If a new set of assets were to be created in the form of tokens backed by real cash, each of these elements would need to be addressed. New technology would be required to create the tokens, then parties would need to be connected to the new workflows. Most important, however, would be the issue of legality.

The legality around the movement of assets in the case of cash is well understood in central banking and in correspondent banking. The regulations regarding electronic fund transfers apply.

Baton relies on these existing legal frameworks which ensure that asset movements are final and irreversible and that the receiver of an asset has legal ownership that’s unencumbered and that allows them to be used going forward. We also rely on existing workflows, consisting of legally binding contracts such as those from ISDA. So essentially we are codifying an existing contract (sometimes this is referred to as a smart contract; at Baton we refer to this codification of a workflow as a distributed workflow) – so we are digitising an existing process and workflow but not creating new tokens.

Tailoring the solution to the problem (not the reverse!)

Before developing Core-FX, the Baton team spent a considerable amount of time studying the trade lifecycle from the perspectives of different market participants and documenting the issues faced regarding the entire post-trade process from matching through to the final settlements and payments. It was clear that the problems had nothing to do with digitisation of assets but rather manifested in delays, which added risk, direct and indirect costs (along other operational inefficiencies), and suboptimal liquidity management. 

To address these issues there was no need to create tokens nor was there a reason to entirely rip and replace. While the technology, especially books and record systems and payment stacks were ageing, Baton’s technology could interoperate with a bank’s existing systems and bring efficiencies immediately. Importantly we chose to solve the above problems by mobilising assets on a 24×7 basis, and providing the parties with real-time visibility and real-time control. In this process, we seek to upgrade books and record systems, and other legacy payment infrastructure, to a modern tech stack. The new payments infrastructure and asset movements operate with legal and operational frameworks that are already well understood by the banks today. Ultimately, we digitised an existing process, adding new rails to an existing infrastructure without needing to tokenise.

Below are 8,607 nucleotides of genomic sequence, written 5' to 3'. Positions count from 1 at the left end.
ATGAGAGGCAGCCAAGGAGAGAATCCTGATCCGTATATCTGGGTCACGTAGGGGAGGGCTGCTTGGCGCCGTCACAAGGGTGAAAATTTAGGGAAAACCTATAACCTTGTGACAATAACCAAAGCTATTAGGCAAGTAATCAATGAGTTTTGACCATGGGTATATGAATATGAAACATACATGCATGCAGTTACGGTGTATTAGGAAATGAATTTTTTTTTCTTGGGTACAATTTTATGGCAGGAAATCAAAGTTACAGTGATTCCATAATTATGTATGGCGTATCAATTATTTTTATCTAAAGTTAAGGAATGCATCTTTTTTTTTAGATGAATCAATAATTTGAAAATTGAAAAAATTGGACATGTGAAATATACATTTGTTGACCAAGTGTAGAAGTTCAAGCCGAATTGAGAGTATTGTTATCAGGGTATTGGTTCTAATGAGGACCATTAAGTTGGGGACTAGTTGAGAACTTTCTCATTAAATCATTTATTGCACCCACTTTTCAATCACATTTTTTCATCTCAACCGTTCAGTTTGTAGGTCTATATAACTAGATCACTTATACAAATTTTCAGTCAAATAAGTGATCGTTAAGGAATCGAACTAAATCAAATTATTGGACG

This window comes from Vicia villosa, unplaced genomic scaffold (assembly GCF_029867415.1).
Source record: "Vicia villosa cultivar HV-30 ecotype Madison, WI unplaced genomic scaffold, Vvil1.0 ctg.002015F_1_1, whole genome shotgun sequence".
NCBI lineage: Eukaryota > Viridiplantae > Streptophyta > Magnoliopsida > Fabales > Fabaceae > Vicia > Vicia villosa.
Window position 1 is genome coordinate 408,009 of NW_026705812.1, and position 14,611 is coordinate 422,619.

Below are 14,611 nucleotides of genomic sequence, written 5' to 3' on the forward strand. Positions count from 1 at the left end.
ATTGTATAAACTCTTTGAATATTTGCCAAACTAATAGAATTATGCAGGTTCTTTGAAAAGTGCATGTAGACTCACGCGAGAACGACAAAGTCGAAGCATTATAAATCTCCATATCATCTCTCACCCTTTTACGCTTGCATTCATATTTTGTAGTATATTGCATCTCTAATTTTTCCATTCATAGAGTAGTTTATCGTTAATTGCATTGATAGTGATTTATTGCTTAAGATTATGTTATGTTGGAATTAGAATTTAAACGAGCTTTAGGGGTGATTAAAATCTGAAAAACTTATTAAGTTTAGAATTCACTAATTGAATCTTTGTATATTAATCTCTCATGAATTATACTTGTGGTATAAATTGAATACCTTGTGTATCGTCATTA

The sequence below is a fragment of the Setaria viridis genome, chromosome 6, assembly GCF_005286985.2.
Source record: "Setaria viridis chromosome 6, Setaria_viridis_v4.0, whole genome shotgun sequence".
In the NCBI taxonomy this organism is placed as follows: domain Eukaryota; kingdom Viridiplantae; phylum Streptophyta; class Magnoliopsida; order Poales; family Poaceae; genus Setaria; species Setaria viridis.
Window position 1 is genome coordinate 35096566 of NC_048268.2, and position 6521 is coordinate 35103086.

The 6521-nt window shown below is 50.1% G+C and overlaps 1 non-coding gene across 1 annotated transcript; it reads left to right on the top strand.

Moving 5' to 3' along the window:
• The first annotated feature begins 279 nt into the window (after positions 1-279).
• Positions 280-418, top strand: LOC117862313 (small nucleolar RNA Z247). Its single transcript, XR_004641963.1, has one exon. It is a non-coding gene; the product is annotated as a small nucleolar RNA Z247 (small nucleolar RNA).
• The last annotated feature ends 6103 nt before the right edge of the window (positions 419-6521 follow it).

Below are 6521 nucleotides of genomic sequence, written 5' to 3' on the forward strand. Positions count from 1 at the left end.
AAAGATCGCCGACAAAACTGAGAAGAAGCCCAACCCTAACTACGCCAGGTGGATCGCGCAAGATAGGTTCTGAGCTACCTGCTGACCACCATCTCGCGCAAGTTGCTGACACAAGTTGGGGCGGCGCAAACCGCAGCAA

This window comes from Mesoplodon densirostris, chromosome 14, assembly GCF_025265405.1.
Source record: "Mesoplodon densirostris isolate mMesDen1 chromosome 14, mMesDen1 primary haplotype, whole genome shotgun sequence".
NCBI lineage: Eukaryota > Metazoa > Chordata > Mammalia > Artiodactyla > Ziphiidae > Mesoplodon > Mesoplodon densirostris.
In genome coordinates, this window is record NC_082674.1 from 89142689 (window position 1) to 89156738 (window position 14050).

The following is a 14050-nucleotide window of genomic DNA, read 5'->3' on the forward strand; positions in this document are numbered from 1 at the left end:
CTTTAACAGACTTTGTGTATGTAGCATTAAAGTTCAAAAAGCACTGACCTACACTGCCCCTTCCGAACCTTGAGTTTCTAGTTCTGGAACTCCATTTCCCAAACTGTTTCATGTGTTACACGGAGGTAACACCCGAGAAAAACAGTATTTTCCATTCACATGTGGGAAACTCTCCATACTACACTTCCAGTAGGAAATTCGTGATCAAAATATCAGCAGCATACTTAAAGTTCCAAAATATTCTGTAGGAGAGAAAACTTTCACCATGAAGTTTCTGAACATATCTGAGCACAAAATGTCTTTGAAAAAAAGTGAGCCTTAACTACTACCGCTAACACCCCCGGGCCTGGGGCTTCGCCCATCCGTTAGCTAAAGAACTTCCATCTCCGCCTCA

This interoperability with existing systems is what makes Baton’s solution unique. Furthermore, a commitment to reliability and security is at the heart of our operation. We build systems that are highly secure and highly resilient. Trusted by the world’s largest financial institutions, as of October 2022, Baton’s technology has handled over 85 million transactions and facilitated the settlement of more than $10.3 trillion.   

The benefits of the Baton approach

The traditional road to settlement gives rise to capital charges, liquidity charges and an expensive, inefficient workflow in which, for example, increasing STP rates frequently results in a reduction in netting. Baton’s technology brings efficiencies to the entire settlement process, significantly reducing charges, optimising workflows and reducing risk.

Smart workflows are established using distributed ledger technologies, with each settling party operating as a node within Core-FX, and each node profile operating on a secure, single-tenant cloud infrastructure, ensuring that there is no data pollution.

Core-FX is backed by a rulebook so users can benefit from the latest decentralised technology alongside the certainty of a defined governance process with settlement finality. The Baton rulebook defines the rules relating to the exchange of assets and liabilities and  has been designed to comply with requirements in multiple jurisdictions using well established legal constructs related to electronic funds transfer.

By settling without tokenisation on a PvP basis, the need for prefunding is eliminated – counterparties are funding ‘just in time’ which is an extremely effective way to manage liquidity. Settlement risk is eliminated, capital and liquidity charges are reduced and workflows are made more efficient, which also leads to a reduction in operational risk.

I hope you found this blog useful in explaining how DLT-based PvP settlement can be achieved without the need for tokenisation or the digitisation of assets. To learn more about Core-FX please don’t hesitate to contact me at [email protected].